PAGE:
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  • The miracles of Gaudí

    A sculpture of the architect receives a blessing in the Sagrada Familia. It is surprising, but until now there had been to statue in Barcelona dedicated to Gaudí.

    by Pau Arenós

    Every day, hundreds of tourists wandered to the stalagmite forest of the Sagrada Familia to try to understand the mystery of creation. This earthen edifice emitted a true mysticism, and its visitors contemplated its towers with a neck ache close to ecstasy. One had to be a piece of cork to not perceive the spiritual signals from the relays. From there one tuned in with God without interference, the viewership leader on Sunday mornings.

    For quite some time beatitude of Antoni Gaudí was discussed insistently. Not even the unbelievers could deny him the miracle of multiplication. His buildings were like penny-banks. The coins, in the form of tickets or souvenirs, fell endlessly. Gaudí was an indisputable saint. Tourism entrepreneurs preferred to pray to him.


    This is why those who attended the inauguration of his sculpture yesterday accepted the priest's blessing of the image as something natural. Surprisingly, the idea of the consecration had come from the management of the Municipal Landscape Institute, which doubtlessly was seeking supernatural help for its urbanistic crusade. Ferran Ferrer Viana, manager of the Institute, poured holy water on the decision: "It's a symbolic act that speaks of Gaudí's links with the Church. But it's simple. We haven't given it publicity. There are no bishops."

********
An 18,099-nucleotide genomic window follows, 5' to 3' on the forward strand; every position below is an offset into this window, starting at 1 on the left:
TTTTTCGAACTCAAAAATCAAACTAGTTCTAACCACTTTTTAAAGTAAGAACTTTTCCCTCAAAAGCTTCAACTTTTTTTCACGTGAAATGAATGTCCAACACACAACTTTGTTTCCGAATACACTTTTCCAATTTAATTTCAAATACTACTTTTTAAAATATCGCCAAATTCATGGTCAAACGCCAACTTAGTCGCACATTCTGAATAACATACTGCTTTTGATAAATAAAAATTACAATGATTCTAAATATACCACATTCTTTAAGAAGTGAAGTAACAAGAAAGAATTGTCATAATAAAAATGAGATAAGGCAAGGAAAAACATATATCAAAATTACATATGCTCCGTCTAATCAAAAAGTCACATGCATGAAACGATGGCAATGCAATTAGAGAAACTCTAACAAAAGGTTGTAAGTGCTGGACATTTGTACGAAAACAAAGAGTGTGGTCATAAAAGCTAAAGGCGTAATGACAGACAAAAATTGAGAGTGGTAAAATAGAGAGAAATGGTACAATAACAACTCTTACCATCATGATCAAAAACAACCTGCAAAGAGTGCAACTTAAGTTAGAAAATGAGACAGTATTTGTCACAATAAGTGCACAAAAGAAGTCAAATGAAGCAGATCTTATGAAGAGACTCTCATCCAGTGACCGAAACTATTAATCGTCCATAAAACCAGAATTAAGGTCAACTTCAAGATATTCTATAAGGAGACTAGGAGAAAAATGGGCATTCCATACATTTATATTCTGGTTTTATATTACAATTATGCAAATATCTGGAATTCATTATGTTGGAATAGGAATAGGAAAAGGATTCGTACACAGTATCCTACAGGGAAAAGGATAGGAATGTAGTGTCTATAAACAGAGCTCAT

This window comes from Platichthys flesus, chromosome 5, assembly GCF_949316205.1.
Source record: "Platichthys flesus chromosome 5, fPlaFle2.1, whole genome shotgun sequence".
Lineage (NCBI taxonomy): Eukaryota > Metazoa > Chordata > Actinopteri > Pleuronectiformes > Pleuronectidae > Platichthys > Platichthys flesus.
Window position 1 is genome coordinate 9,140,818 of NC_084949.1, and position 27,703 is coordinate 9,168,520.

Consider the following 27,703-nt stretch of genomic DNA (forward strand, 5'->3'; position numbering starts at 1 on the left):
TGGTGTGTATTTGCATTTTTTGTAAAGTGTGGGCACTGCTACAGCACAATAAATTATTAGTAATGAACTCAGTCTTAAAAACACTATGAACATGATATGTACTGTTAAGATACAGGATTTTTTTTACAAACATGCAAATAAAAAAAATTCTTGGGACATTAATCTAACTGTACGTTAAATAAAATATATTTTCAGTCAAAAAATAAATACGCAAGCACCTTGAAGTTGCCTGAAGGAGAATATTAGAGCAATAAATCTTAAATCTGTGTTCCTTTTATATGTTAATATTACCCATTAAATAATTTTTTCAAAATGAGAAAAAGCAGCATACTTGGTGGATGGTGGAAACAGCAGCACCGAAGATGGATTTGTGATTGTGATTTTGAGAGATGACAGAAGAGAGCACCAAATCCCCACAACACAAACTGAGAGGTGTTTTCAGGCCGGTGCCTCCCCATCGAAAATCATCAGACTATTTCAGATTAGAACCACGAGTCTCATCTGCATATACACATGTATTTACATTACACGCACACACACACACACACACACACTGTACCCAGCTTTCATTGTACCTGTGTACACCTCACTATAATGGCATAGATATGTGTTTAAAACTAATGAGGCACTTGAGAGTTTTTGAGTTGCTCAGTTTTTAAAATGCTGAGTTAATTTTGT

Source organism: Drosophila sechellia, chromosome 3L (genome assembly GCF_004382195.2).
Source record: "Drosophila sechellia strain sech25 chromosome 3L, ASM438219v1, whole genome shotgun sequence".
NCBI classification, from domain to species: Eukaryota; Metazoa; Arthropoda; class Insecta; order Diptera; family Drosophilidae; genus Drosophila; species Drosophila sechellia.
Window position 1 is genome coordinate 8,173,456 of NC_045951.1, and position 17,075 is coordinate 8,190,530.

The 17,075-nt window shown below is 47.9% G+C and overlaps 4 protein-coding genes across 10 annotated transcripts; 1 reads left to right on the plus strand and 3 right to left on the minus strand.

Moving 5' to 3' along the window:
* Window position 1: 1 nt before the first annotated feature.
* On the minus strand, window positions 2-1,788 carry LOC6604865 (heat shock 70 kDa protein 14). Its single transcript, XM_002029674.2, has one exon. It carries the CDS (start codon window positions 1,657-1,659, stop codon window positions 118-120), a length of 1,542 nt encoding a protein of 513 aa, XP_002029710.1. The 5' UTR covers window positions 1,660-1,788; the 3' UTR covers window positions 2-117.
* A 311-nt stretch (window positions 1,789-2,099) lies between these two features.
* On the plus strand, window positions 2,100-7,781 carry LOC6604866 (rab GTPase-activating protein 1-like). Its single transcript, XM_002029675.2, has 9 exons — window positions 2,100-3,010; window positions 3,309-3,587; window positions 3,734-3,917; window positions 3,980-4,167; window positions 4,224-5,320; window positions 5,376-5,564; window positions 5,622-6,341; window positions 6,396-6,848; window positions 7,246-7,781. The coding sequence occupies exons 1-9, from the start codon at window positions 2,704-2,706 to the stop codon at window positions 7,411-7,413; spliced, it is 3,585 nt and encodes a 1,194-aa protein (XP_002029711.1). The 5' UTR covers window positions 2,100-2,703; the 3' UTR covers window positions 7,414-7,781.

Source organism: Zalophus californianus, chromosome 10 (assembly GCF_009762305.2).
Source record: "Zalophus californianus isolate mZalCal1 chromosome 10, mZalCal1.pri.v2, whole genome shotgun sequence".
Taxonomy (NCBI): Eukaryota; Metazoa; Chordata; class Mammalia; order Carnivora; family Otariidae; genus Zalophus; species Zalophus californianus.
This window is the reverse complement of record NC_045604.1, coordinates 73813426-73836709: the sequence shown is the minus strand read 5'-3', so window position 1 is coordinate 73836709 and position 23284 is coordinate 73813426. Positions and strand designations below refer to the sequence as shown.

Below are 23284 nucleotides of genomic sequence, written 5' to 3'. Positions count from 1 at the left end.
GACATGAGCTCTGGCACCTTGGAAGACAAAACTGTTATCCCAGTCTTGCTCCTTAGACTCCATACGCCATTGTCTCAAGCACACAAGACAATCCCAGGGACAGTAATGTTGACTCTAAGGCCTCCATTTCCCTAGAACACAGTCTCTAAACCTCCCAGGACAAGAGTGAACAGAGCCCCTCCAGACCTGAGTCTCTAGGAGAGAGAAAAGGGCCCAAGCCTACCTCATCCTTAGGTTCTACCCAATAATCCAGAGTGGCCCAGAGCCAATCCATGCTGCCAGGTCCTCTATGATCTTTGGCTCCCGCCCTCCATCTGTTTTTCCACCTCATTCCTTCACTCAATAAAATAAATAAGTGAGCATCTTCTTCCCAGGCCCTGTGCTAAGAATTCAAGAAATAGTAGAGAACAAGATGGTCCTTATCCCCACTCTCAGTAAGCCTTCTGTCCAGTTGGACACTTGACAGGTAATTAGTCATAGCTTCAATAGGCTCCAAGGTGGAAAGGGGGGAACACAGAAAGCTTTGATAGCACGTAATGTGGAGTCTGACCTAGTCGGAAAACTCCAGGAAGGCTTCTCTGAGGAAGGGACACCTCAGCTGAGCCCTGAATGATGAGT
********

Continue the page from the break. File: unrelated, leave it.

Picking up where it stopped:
In front of the Nativity Facade, in the shadows of the stone antennas, there was Gaudí. It was a 180-cm. tall bronze, sculpted by Joaquim Camps. The morning was miraculous. Camps and Gaudí looked exactly alike, both with prophets' beards. They could only be distinguished by their color. The architect was green. The sculptor, white. Camps did not kneel: "I haven't treated Gaudí as a saint, but as a man, like a person from the street."

    The bust was intended for the Portal Miralles (Passeig de Manuel Girona, 55), but as of November 13, he was still watching over the Sagrada Familia like a guardian angel. At first, the intention was to deliver the sculpture in a procession to Park Güell', but it was finally decided to save it the ordeal. Too bad. In other times it was customary for sacred images to be transferred from house to house in portable chapels to comfort the parishioners.

    The celebration was brief, interrupted by the applause of the devotees, who were not quite sure if it was a social or religious event. Mossen Lluis Bonet, with an ascetic appearance, led the liturgy with austerity: "May this figure remind us of his example." Everything was authentically Gaudí. Austere, pious, unpredictable.

    Next to the priest, lieutenant mayor Jordi Portabella, of ERC (the "Republican Left of Catalonia"), smiled like a schoolboy. Nobody had spoken to him about the ceremony. Afterward, Portabella gave a sermon on the wonders of the venerable architect: "Barcelona gave him much. It has been his synthetic image. Visitors have discovered the city through him."

    Once the worship service was over, the tourists approached to have their pictures taken with the statue. It was a good sign. Sainthood was close.

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